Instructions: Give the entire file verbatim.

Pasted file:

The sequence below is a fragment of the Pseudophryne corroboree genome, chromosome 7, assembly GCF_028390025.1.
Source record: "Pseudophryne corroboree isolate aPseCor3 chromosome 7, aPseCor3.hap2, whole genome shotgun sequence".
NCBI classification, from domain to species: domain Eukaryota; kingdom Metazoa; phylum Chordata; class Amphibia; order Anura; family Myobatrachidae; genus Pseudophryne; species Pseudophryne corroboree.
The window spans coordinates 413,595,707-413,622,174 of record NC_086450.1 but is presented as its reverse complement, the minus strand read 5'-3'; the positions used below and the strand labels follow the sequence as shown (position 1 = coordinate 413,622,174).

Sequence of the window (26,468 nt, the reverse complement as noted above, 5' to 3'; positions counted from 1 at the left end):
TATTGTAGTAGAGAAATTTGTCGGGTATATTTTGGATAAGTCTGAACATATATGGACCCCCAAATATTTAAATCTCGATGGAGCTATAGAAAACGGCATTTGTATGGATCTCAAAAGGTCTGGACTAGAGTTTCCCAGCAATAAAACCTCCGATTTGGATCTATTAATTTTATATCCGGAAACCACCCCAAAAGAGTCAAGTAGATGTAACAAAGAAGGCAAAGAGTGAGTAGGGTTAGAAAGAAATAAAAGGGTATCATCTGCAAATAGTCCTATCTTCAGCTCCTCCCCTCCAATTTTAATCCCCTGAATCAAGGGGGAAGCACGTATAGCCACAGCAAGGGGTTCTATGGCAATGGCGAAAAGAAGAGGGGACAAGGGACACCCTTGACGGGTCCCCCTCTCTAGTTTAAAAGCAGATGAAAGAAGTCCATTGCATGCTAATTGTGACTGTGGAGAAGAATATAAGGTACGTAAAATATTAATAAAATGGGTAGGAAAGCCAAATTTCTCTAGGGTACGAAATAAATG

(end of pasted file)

The sequence below is a fragment of the Pseudophryne corroboree genome, chromosome 7, assembly GCF_028390025.1.
Source record: "Pseudophryne corroboree isolate aPseCor3 chromosome 7, aPseCor3.hap2, whole genome shotgun sequence".
NCBI classification, from domain to species: domain Eukaryota; kingdom Metazoa; phylum Chordata; class Amphibia; order Anura; family Myobatrachidae; genus Pseudophryne; species Pseudophryne corroboree.
The window spans coordinates 413,595,707-413,622,174 of record NC_086450.1 but is presented as its reverse complement, the minus strand read 5'-3'; the positions used below and the strand labels follow the sequence as shown (position 1 = coordinate 413,622,174).

Sequence of the window (26,468 nt, the reverse complement as noted above, 5' to 3'; positions counted from 1 at the left end):
TATTGTAGTAGAGAAATTTGTCGGGTATATTTTGGATAAGTCTGAACATATATGGACCCCCAAATATTTAAATCTCGATGGAGCTATAGAAAACGGCATTTGTATGGATCTCAAAAGGTCTGGACTAGAGTTTCCCAGCAATAAAACCTCCGATTTGGATCTATTAATTTTATATCCGGAAACCACCCCAAAAGAGTCAAGTAGATGTAACAAAGAAGGCAAAGAGTGAGTAGGGTTAGAAAGAAATAAAAGGGTATCATCTGCAAATAGTCCTATCTTCAGCTCCTCCCCTCCAATTTTAATCCCCTGAATCAAGGGGGAAGCACGTATAGCCACAGCAAGGGGTTCTATGGCAATGGCGAAAAGAAGAGGGGACAAGGGACACCCTTGACGGGTCCCCCTCTCTAGTTTAAAAGCAGATGAAAGAAGTCCATTGCATGCTAATTGTGACTGTGGAGAAGAATATAAGGTACGTAAAATATTAATAAAATGGGTAGGAAAGCCAAATTTCTCTAGGGTACGAAATAAATG